Gerald Bermundo selects Alderney Landing to meet, a place that holds special memories. “I’m looking at my generation who grew up here and participated in multicultural events, and now watching a later generation doing what we did,” recalls Gerald. The son of Filipino parents, he was a traditional dancer as a youth and later taught others. “They have their own style and ideas and they bring that to the community. It’s great to see traditions living on.”
Gerald’s parents arrived separately in Canada in 1974. “They each just wanted a change, a new way of life and opportunities to build a family,” says Gerald. “It was by chance they met and were able to share the same growing pains and experiences together.” His mother was fluent in English when she arrived and, as a nurse, worked at a nursing home and at Camp Hill Hospital. His father, a chemist, was a lab technician at Dalhousie University.
I am Filipino-Canadian and very proud of it.
“Obviously there was culture shock and cultural differences, but I think their transition here was fairly smooth.” They were active in a small Filipino community that included family members who also immigrated. They often hosted gatherings with Filipino cuisine. Gerald and his brother, now working in a restaurant, attended a Filipino language class. He says, however, his parents ensured they all learned Canadian culture. “The emphasis was more on learning English first and the way of life here.”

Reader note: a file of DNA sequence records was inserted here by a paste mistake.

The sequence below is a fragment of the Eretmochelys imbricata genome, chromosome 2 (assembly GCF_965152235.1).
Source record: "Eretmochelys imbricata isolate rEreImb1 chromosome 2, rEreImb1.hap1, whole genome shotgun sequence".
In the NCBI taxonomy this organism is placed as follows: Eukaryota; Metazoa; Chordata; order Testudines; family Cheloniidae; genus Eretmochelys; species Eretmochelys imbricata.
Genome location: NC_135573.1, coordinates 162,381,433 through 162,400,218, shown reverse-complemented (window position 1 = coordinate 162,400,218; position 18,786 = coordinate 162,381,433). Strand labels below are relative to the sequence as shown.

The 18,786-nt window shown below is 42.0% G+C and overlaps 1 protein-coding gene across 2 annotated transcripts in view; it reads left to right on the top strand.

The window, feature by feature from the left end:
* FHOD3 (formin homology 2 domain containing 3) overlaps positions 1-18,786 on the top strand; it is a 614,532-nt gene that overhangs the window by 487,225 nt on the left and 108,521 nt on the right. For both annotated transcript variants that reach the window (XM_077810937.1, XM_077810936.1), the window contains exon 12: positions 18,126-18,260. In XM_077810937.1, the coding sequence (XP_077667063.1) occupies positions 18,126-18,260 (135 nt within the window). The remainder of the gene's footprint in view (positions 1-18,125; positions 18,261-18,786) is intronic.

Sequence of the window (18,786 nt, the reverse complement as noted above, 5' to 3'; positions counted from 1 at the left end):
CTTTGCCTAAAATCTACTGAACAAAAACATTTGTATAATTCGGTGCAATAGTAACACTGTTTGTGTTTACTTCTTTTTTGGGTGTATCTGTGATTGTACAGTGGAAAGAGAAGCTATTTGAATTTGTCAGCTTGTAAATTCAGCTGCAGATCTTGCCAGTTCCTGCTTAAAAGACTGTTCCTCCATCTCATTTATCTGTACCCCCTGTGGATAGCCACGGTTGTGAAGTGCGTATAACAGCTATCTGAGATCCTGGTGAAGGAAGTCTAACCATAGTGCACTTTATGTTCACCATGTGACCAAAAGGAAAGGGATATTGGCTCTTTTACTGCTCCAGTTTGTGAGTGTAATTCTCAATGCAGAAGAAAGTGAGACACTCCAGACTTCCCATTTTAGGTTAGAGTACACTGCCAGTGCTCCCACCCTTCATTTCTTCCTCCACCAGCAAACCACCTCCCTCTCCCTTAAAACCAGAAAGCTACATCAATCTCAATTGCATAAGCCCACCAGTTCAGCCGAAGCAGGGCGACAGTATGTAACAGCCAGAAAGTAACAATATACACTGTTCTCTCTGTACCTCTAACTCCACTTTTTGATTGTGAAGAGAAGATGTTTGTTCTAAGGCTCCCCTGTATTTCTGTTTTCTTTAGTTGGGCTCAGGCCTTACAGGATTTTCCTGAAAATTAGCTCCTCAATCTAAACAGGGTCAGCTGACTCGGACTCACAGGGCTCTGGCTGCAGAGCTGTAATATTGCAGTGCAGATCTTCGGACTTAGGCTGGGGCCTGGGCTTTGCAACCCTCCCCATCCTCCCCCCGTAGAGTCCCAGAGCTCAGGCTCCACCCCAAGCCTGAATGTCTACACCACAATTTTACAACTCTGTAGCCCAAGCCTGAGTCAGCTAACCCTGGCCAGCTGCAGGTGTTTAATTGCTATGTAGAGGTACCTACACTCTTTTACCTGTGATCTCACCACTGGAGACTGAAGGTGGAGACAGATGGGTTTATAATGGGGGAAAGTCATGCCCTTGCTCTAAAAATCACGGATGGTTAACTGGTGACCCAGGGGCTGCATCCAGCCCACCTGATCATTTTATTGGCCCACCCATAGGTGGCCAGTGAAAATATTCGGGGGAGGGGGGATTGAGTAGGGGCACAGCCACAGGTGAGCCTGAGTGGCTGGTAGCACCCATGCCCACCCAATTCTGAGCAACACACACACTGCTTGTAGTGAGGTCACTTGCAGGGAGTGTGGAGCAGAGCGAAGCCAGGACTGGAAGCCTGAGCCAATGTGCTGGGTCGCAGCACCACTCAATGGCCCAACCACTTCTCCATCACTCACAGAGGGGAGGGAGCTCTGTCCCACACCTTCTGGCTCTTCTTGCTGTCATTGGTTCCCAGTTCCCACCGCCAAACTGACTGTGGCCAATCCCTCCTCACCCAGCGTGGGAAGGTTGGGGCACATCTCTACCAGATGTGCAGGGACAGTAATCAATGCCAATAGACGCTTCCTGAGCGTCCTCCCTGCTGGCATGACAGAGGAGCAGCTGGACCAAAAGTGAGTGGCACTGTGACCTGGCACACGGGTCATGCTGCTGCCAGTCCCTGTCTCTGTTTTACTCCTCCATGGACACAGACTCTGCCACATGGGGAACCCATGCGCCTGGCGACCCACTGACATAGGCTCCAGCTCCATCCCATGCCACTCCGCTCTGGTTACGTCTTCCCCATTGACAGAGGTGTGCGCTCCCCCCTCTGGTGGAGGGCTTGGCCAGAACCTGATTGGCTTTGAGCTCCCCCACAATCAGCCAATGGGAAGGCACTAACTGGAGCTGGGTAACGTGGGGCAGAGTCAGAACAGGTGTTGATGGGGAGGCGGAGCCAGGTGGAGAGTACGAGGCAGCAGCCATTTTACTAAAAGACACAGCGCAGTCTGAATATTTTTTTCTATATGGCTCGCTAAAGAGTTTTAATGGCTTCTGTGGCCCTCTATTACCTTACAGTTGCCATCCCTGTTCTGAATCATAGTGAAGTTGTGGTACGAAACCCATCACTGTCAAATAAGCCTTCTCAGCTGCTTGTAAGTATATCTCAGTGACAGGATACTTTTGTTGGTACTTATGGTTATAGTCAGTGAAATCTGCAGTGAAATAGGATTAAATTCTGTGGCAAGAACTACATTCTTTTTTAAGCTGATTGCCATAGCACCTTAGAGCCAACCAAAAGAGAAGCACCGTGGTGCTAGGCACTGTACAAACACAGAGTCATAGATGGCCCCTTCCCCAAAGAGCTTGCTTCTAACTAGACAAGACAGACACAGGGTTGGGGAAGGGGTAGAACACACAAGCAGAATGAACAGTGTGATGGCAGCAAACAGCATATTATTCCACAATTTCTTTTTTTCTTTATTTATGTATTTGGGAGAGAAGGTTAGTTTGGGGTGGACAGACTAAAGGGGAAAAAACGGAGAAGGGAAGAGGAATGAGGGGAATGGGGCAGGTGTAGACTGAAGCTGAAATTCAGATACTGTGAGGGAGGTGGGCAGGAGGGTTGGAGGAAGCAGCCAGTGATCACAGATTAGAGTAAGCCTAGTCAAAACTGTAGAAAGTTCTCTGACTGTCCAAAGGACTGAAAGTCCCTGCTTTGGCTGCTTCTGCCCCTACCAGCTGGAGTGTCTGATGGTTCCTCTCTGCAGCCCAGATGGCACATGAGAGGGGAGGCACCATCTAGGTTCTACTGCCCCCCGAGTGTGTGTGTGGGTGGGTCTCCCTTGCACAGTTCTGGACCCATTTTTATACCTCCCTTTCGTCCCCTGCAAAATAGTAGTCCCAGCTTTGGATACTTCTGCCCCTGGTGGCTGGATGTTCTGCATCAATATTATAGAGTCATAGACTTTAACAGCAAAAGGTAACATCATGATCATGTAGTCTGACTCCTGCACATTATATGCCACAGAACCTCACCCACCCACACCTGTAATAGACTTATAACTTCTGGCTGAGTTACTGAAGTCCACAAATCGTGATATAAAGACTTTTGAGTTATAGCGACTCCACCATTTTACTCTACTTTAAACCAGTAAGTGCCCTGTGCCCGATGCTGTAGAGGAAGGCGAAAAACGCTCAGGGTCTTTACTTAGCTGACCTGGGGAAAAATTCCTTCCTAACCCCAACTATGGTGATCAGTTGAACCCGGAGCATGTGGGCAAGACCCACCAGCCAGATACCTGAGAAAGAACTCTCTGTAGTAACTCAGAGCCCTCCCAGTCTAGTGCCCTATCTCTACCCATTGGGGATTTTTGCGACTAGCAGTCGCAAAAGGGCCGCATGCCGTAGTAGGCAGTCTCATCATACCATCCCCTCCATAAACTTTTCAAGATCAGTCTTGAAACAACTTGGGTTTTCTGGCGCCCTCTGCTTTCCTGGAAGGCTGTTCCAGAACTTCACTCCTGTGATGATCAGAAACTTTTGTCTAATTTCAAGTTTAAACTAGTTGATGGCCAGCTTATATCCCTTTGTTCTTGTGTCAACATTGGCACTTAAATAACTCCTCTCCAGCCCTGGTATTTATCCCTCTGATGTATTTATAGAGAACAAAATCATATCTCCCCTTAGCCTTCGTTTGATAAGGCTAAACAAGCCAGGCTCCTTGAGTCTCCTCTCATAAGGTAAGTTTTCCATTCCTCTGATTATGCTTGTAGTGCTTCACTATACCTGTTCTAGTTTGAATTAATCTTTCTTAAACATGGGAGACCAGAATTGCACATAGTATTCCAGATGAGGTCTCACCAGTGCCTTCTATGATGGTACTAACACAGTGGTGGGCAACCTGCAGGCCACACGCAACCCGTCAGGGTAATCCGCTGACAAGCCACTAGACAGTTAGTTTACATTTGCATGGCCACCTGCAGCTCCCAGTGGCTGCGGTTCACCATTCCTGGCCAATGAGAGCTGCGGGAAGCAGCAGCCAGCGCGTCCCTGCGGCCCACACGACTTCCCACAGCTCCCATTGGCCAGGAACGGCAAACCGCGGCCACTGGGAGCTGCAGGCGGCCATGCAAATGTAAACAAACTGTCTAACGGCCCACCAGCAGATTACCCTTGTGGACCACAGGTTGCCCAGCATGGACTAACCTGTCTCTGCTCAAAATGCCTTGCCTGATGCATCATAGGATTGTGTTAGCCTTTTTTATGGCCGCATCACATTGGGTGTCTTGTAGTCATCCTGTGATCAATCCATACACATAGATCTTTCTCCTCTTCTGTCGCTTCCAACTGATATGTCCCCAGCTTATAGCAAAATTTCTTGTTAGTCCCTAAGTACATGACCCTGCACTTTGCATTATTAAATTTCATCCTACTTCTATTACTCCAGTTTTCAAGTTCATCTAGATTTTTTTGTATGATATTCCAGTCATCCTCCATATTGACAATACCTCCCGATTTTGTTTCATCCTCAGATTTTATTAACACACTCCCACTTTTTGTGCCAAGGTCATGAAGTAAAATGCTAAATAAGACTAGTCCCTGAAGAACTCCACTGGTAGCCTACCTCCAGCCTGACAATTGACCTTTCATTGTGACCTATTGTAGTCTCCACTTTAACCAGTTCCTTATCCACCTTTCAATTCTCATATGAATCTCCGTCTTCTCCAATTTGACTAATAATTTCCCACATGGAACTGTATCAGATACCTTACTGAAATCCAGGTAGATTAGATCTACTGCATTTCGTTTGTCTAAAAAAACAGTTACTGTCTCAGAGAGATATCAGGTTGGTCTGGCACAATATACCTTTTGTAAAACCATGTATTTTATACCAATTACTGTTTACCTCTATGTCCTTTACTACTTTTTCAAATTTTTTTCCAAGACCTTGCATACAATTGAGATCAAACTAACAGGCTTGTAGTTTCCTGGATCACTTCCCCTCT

He remembers moments of realizing he was different, including “Pioneer Days” at school when everyone wore overalls and he arrived in a colourful traditional Filipino shirt. “I also have a vivid memory of grade one and the teacher asked everyone to do a self-portrait and hung it on the wall. Then I realized looking up I was the only one of a different skin colour.”
Gerald graduated from Dalhousie with a B.A. in sociology and also studied commerce. He did website design at CompuCollege. He has worked at the iconic Sam the Record Man and for twenty years at Symcor, a leading provider of business processing and client communications management services, where he is now a technical support analyst.
Through the company, he fundraises for Pathways to Education, a national organization providing after-school programs for youth. Community-minded Gerald has also volunteered for United Way and has been president of the Filipino Association of Nova Scotia for seven years. “I always saw my parents helping out here and back home, sending money, or helping people come here. That’s where I get my drive.” Gerald recalls his dad urging him to study in the summer to prepare for school. “It didn’t feel like it at the time, but I’m happy my dad pushed me that way. A lot of kids feel that pressure, more so for those who have that different cultural background.”
Gerald hasn’t been to the Philippines but hopes to take his fiancé, Jessica, and baby, Grayson, there. “Growing up I had people guess where I was from — guessing everything but Filipino. I’ve been thought of Hawaiian, Spanish, Chinese. I am Filipino-Canadian and very proud of it.”